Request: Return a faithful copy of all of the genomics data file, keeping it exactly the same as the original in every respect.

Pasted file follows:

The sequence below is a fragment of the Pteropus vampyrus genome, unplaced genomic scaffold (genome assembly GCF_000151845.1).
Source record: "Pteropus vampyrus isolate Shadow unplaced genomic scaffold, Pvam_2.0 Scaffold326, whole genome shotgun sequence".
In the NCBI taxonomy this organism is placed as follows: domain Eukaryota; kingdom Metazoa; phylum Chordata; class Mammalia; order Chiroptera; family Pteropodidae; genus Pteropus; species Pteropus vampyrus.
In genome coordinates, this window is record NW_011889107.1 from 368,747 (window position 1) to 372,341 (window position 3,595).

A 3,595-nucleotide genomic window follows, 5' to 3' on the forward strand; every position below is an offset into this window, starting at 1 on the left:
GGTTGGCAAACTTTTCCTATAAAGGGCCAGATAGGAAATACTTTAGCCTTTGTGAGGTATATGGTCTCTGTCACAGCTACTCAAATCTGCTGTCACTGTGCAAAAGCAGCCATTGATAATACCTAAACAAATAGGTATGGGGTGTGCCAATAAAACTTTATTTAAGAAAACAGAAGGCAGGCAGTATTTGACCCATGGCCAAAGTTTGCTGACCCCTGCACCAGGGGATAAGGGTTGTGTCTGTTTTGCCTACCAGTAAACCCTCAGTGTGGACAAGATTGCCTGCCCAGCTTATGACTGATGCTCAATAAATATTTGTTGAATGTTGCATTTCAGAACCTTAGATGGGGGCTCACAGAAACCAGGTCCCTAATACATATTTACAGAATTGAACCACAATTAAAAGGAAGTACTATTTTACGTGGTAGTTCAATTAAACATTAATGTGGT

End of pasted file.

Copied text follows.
The sequence below is a fragment of the Pteropus vampyrus genome, unplaced genomic scaffold (genome assembly GCF_000151845.1).
Source record: "Pteropus vampyrus isolate Shadow unplaced genomic scaffold, Pvam_2.0 Scaffold326, whole genome shotgun sequence".
In the NCBI taxonomy this organism is placed as follows: domain Eukaryota; kingdom Metazoa; phylum Chordata; class Mammalia; order Chiroptera; family Pteropodidae; genus Pteropus; species Pteropus vampyrus.
In genome coordinates, this window is record NW_011889107.1 from 368,747 (window position 1) to 372,341 (window position 3,595).

A 3,595-nucleotide genomic window follows, 5' to 3' on the forward strand; every position below is an offset into this window, starting at 1 on the left:
GGTTGGCAAACTTTTCCTATAAAGGGCCAGATAGGAAATACTTTAGCCTTTGTGAGGTATATGGTCTCTGTCACAGCTACTCAAATCTGCTGTCACTGTGCAAAAGCAGCCATTGATAATACCTAAACAAATAGGTATGGGGTGTGCCAATAAAACTTTATTTAAGAAAACAGAAGGCAGGCAGTATTTGACCCATGGCCAAAGTTTGCTGACCCCTGCACCAGGGGATAAGGGTTGTGTCTGTTTTGCCTACCAGTAAACCCTCAGTGTGGACAAGATTGCCTGCCCAGCTTATGACTGATGCTCAATAAATATTTGTTGAATGTTGCATTTCAGAACCTTAGATGGGGGCTCACAGAAACCAGGTCCCTAATACATATTTACAGAATTGAACCACAATTAAAAGGAAGTACTATTTTACGTGGTAGTTCAATTAAACATTAATGTGGT